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Depending on the resin material, there are several manufacturing processes that can be used in the production of plastic. Graham is a leading expert in the manufacturing of PET and polyolefin containers, through processes such as extrusion blow molding and stretch blow molding.
Based on your product, its application and your production needs, we can help you choose the best process for you. All of our processes produce high-quality, cost-effective plastic packaging and are taken through a thorough leak detection and quality vision system inspection, and every bottle is date coded. Plus, no matter which process you choose, you'll have access to our sustainable packaging options, including lightweighting, recyclability and PCR content.
Have a question about which process and material is best for you? Get in touch with our experts.
Rotary Blow Molding
In this process, a tube of polyolefin material is extruded through a die and blown into a mold to form a bottle. This happens continuously on a wheel, making it great for high-volume and high-output production. It can be made in either mono or multilayer configurations and can include barriers, PCR, color and regrind.
Graham’s portfolio of blow molding machines is capable of running a broad range of bottle quantities to meet your desired production volumes. We can couple the blow molding process with all of the necessary equipment and processes for decoration, post-mold finishing and shipment needs to deliver a premium package that meets all your requirements.
Shuttle Blow Molding
In this process, multiple tubes of polyolefin material are extruded through a tool. They are then cut and blown into a mold to form a bottle. Shuttle machines are typically used for shorter run lengths or bottles where the neck geometry requires a more controlled forming process.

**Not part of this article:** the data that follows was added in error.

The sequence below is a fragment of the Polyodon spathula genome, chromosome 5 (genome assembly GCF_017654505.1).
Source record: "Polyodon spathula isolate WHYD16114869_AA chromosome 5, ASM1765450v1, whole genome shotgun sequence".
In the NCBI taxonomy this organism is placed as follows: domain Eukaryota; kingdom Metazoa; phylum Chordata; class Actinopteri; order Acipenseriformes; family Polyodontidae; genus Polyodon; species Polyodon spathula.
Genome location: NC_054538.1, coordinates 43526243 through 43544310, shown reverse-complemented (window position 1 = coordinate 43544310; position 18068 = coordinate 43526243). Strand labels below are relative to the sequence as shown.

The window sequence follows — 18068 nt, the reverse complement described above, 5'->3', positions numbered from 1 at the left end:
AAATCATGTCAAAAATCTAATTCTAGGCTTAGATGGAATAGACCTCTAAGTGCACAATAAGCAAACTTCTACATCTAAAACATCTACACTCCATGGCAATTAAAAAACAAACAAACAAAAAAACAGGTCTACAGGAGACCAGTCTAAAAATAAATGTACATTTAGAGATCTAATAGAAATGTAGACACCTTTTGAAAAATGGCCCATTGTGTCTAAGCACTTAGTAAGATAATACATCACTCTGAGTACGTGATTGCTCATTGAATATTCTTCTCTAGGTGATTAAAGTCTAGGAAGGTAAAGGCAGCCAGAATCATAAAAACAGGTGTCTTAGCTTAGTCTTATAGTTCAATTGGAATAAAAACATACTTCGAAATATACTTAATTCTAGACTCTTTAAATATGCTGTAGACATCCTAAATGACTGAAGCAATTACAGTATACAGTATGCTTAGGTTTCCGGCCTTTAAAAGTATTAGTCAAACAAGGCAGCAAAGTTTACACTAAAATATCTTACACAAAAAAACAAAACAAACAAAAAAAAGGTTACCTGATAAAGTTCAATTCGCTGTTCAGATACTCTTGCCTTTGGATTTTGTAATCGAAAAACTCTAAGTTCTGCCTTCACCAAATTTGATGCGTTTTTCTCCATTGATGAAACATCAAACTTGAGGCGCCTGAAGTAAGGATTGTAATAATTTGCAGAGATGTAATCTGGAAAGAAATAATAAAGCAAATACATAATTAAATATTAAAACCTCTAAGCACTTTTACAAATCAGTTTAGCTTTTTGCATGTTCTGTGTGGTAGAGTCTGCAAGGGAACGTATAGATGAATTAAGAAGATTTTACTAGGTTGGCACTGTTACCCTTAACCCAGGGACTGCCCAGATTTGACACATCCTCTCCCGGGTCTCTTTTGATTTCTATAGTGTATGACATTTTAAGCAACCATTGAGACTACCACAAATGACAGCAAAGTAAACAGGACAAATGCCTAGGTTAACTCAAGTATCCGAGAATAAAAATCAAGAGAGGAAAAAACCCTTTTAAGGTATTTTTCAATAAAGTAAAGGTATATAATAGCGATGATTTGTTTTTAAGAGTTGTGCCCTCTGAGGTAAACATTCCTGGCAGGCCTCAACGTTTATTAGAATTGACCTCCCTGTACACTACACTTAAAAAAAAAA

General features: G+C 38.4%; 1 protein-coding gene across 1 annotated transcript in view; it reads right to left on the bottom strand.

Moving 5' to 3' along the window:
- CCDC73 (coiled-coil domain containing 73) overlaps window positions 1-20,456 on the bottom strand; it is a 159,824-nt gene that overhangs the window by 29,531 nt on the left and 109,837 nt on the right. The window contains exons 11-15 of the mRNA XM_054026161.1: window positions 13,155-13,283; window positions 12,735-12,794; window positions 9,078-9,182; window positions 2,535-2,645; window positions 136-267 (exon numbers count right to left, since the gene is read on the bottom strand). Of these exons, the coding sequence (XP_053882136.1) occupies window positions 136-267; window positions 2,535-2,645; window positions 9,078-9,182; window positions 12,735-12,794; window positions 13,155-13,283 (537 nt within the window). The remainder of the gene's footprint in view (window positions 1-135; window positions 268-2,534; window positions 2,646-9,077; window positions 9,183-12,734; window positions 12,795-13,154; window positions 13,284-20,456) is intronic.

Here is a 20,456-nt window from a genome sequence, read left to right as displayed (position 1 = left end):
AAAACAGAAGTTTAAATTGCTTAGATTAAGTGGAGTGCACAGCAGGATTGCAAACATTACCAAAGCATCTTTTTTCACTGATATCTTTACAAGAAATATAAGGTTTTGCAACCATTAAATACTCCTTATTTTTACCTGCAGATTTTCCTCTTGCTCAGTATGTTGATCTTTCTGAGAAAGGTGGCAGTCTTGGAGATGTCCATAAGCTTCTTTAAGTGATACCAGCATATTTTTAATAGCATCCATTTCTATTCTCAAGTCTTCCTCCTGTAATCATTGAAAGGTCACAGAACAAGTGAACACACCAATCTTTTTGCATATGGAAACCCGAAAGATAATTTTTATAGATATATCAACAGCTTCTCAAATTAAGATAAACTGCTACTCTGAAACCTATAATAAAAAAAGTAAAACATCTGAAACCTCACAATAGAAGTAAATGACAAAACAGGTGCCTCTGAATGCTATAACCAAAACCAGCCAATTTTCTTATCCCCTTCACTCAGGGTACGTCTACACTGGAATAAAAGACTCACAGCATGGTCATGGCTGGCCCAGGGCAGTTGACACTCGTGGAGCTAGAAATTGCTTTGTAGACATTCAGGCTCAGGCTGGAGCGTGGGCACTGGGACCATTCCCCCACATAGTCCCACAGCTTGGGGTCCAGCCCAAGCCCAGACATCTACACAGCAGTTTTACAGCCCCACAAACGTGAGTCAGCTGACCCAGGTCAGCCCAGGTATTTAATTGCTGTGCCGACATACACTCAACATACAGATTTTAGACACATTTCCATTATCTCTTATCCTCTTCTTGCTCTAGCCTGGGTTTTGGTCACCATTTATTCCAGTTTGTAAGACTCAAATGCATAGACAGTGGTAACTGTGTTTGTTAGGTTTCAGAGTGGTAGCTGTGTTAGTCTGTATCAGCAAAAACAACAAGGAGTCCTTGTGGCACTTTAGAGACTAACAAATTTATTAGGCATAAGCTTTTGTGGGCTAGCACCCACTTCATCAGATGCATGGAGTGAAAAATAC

We are able to combine the blow-molding process with all of the equipment and processes you need for decoration, post-mold finishing and shipment. Plus, our machines are able to be sized to meet desired production volumes and flexibility.
Injection Molding – Preforms
In this process, PET plastic is injected into a mold to form a preform. This includes the neck finish (threads of the bottle) and is shaped like a test tube. Preforms can be made in either mono or multilayer configurations and can include barriers, PCR, color and regrind. Graham can use its high-performance preforms in its two-stage, reheat and blow platform, or they can be sold to customers for self-manufacturing of bottles. This process tends to be used for higher volumes of preforms and bottles.
Two-Stage Reheat and Blow
In this process, the previously made preform is precisely reheated in the machine, stretched downward through the neck finish opening with a core rod and then blown into the desired bottle shape. These machines are used to form bottles for higher volume outputs and can be used in on-site manufacturing to achieve the filling line speeds you need for faster, high-performance production.
Injection Stretch Blow Molding
This single-stage blow molding process combines preform injection molding and the stretching and blowing of the preform into a bottle on one machine. It uses the latent heat from the injection process, along with additional conditioning, to prepare the preform to be blown into a bottle.
Using the single-stage process, we can create blemish-free, customizable bottles in a compact and flexible footprint. This process also gives us more control over preform handling and is most often used for low volume production, small-sized containers and some wide-mouth applications.